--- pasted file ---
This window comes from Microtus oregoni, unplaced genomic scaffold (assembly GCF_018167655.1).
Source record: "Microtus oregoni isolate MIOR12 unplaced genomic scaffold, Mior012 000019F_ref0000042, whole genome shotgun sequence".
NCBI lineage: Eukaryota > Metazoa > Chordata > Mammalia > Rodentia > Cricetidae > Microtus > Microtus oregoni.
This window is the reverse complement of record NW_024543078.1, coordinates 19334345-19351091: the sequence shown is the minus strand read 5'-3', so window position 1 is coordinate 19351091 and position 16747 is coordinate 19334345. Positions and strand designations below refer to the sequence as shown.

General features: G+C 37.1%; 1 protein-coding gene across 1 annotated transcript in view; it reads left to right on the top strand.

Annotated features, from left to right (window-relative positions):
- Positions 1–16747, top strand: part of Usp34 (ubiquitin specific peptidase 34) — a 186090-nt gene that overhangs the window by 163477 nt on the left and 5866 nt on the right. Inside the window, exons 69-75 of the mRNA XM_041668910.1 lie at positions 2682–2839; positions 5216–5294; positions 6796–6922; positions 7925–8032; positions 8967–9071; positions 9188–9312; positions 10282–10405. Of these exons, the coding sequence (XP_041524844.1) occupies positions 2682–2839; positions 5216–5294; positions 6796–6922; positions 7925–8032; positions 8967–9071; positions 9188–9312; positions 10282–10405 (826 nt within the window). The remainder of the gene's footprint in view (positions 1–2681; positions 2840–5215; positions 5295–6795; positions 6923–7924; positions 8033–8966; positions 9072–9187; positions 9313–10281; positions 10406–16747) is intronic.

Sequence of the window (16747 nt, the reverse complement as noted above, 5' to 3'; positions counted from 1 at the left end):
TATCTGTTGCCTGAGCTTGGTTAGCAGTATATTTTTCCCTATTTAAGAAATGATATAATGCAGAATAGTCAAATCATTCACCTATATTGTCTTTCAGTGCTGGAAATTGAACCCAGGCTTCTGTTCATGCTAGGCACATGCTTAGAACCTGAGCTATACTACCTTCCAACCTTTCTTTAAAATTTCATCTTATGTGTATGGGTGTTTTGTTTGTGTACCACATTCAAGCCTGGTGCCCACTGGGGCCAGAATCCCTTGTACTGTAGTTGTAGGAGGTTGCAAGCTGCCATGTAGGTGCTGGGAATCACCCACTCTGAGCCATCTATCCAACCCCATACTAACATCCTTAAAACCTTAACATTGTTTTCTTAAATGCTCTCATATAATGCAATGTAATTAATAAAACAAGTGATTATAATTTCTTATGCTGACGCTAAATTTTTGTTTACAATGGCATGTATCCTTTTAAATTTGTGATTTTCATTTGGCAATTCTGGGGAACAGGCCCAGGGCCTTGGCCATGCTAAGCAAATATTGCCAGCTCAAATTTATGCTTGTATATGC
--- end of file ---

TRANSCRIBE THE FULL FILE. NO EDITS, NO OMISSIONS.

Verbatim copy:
This window comes from Microtus oregoni, unplaced genomic scaffold (assembly GCF_018167655.1).
Source record: "Microtus oregoni isolate MIOR12 unplaced genomic scaffold, Mior012 000019F_ref0000042, whole genome shotgun sequence".
NCBI lineage: Eukaryota > Metazoa > Chordata > Mammalia > Rodentia > Cricetidae > Microtus > Microtus oregoni.
This window is the reverse complement of record NW_024543078.1, coordinates 19334345-19351091: the sequence shown is the minus strand read 5'-3', so window position 1 is coordinate 19351091 and position 16747 is coordinate 19334345. Positions and strand designations below refer to the sequence as shown.

General features: G+C 37.1%; 1 protein-coding gene across 1 annotated transcript in view; it reads left to right on the top strand.

Annotated features, from left to right (window-relative positions):
- Positions 1–16747, top strand: part of Usp34 (ubiquitin specific peptidase 34) — a 186090-nt gene that overhangs the window by 163477 nt on the left and 5866 nt on the right. Inside the window, exons 69-75 of the mRNA XM_041668910.1 lie at positions 2682–2839; positions 5216–5294; positions 6796–6922; positions 7925–8032; positions 8967–9071; positions 9188–9312; positions 10282–10405. Of these exons, the coding sequence (XP_041524844.1) occupies positions 2682–2839; positions 5216–5294; positions 6796–6922; positions 7925–8032; positions 8967–9071; positions 9188–9312; positions 10282–10405 (826 nt within the window). The remainder of the gene's footprint in view (positions 1–2681; positions 2840–5215; positions 5295–6795; positions 6923–7924; positions 8033–8966; positions 9072–9187; positions 9313–10281; positions 10406–16747) is intronic.

Sequence of the window (16747 nt, the reverse complement as noted above, 5' to 3'; positions counted from 1 at the left end):
TATCTGTTGCCTGAGCTTGGTTAGCAGTATATTTTTCCCTATTTAAGAAATGATATAATGCAGAATAGTCAAATCATTCACCTATATTGTCTTTCAGTGCTGGAAATTGAACCCAGGCTTCTGTTCATGCTAGGCACATGCTTAGAACCTGAGCTATACTACCTTCCAACCTTTCTTTAAAATTTCATCTTATGTGTATGGGTGTTTTGTTTGTGTACCACATTCAAGCCTGGTGCCCACTGGGGCCAGAATCCCTTGTACTGTAGTTGTAGGAGGTTGCAAGCTGCCATGTAGGTGCTGGGAATCACCCACTCTGAGCCATCTATCCAACCCCATACTAACATCCTTAAAACCTTAACATTGTTTTCTTAAATGCTCTCATATAATGCAATGTAATTAATAAAACAAGTGATTATAATTTCTTATGCTGACGCTAAATTTTTGTTTACAATGGCATGTATCCTTTTAAATTTGTGATTTTCATTTGGCAATTCTGGGGAACAGGCCCAGGGCCTTGGCCATGCTAAGCAAATATTGCCAGCTCAAATTTATGCTTGTATATGC